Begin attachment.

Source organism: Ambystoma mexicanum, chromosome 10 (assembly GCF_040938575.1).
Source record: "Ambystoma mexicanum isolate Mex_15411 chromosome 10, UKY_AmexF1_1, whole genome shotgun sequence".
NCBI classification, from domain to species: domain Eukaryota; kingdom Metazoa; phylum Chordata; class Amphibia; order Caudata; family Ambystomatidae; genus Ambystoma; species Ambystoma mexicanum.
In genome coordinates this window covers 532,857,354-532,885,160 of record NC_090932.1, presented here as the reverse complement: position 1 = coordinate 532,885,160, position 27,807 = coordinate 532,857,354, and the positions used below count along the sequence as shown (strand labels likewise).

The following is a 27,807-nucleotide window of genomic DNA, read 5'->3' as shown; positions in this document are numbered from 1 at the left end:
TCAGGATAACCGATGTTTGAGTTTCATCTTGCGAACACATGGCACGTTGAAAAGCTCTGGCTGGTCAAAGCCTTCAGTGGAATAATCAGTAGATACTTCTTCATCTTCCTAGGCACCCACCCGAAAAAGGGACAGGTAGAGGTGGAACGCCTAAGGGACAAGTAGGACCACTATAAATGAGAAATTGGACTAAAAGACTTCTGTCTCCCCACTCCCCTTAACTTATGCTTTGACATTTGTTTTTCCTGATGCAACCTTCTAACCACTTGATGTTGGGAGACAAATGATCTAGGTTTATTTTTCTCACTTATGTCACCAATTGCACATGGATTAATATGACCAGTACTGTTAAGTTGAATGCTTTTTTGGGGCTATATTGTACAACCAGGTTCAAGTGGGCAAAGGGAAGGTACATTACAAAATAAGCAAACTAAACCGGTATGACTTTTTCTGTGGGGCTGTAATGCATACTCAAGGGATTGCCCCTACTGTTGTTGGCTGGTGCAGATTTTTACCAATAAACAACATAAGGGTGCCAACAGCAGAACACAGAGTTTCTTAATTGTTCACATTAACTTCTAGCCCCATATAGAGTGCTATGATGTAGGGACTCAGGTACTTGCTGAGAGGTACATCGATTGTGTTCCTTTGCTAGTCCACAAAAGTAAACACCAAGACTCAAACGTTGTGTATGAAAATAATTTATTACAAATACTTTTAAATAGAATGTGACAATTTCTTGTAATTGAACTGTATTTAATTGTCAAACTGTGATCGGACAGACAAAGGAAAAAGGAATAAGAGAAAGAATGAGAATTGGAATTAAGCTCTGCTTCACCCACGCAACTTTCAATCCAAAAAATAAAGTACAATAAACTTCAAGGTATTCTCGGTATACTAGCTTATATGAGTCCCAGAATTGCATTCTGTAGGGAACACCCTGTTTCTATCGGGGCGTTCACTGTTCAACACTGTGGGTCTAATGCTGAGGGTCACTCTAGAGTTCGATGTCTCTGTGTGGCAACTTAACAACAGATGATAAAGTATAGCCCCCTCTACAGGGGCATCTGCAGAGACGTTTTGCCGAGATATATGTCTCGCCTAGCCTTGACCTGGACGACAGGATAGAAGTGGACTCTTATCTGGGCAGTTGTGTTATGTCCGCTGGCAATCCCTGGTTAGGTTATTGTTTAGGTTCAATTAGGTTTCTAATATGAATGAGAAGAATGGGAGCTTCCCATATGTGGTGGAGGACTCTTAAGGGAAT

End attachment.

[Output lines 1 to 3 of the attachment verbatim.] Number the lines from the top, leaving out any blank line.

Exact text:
Source organism: Ambystoma mexicanum, chromosome 10 (assembly GCF_040938575.1).
Source record: "Ambystoma mexicanum isolate Mex_15411 chromosome 10, UKY_AmexF1_1, whole genome shotgun sequence".
NCBI classification, from domain to species: domain Eukaryota; kingdom Metazoa; phylum Chordata; class Amphibia; order Caudata; family Ambystomatidae; genus Ambystoma; species Ambystoma mexicanum.